What could make a difference to the mental health of UK doctors?

A review of the research evidence
Doctors are at considerable risk of work-related stress, burnout and mental health problems such as depression and anxiety. The risk is greater than that of the general working population and is increasing over time in line with the growing demands and complexity of the job, a faster pace of work and diminishing resources.
The risk of suicide, especially among general practitioners, psychiatrists and trainees, and among women, is high compared to the general population.
General practitioners are more vulnerable to burnout (particularly emotional exhaustion), work-related stress and common mental health problems than doctors in most other specialities. This has been linked to the increased demands placed on primary care along with diminishing financial and staffing resources.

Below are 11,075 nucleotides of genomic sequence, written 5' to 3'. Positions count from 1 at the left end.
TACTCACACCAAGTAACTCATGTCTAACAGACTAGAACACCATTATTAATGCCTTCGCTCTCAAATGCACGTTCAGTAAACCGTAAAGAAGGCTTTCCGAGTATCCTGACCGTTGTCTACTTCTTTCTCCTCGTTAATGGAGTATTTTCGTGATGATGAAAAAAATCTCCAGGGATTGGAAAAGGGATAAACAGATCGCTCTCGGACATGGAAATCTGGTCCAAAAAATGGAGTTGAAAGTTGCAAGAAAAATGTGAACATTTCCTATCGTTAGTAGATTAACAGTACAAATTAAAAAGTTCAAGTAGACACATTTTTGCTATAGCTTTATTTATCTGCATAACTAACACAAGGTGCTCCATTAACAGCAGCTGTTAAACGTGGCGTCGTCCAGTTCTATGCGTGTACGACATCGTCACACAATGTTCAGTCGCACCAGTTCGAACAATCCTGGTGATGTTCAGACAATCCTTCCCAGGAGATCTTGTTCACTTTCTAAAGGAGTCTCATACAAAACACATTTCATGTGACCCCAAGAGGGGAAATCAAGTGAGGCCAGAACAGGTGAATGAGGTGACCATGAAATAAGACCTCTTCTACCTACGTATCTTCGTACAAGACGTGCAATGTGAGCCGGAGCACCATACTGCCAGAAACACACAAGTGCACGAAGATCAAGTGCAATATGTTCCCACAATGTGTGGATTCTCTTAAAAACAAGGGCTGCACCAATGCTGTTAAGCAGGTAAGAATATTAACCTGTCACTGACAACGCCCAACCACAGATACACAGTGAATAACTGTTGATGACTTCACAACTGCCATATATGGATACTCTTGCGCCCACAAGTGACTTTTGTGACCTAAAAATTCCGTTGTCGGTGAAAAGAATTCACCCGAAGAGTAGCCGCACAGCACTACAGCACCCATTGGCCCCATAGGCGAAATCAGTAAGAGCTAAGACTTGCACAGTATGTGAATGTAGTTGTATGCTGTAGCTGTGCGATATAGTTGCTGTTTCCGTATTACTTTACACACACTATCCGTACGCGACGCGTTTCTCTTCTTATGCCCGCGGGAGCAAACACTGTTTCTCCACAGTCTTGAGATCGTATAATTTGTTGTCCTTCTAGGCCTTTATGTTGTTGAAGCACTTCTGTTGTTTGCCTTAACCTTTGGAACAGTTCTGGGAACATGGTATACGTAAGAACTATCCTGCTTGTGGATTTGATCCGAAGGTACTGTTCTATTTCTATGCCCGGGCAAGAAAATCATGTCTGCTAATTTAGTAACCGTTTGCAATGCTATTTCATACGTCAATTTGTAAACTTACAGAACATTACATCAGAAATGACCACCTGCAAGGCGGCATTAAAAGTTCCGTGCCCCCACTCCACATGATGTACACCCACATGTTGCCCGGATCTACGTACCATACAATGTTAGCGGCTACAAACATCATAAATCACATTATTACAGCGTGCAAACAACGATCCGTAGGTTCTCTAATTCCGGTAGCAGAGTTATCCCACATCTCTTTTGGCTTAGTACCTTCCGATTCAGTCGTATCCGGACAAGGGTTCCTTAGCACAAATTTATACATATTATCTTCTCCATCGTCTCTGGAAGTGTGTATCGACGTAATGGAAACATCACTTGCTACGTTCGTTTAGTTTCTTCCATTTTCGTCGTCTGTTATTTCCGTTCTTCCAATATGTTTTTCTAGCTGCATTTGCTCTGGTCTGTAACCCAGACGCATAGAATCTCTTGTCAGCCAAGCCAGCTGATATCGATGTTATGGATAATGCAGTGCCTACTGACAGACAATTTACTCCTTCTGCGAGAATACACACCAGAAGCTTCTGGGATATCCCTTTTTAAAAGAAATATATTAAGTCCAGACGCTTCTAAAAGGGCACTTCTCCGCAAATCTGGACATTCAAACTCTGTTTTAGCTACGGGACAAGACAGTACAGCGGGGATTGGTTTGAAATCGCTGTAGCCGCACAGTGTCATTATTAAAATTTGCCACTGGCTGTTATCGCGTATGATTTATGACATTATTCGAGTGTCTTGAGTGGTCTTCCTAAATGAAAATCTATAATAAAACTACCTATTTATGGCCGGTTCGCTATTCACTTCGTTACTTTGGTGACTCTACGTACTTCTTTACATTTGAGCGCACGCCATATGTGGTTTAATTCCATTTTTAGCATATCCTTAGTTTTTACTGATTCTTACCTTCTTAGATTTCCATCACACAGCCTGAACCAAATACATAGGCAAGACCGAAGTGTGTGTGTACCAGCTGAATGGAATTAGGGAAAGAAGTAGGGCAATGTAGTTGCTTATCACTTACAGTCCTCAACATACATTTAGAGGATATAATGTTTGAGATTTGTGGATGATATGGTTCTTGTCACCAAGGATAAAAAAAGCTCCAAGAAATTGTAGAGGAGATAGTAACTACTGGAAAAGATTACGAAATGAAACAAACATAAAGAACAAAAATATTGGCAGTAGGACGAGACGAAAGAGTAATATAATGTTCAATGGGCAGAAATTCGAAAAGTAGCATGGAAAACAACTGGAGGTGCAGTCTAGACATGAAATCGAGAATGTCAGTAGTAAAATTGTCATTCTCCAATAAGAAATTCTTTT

Trainee and junior doctors are also at particular risk of mental health problems. Of particular concern is the evidence that many doctors are experiencing symptoms of burnout and distress so early in their career.

Source: https://www.som.org.uk/sites/som.org.uk/files/What_could_make_a_difference_to_the_mental_health_of_UK_doctors_LTF_SOM.pdf

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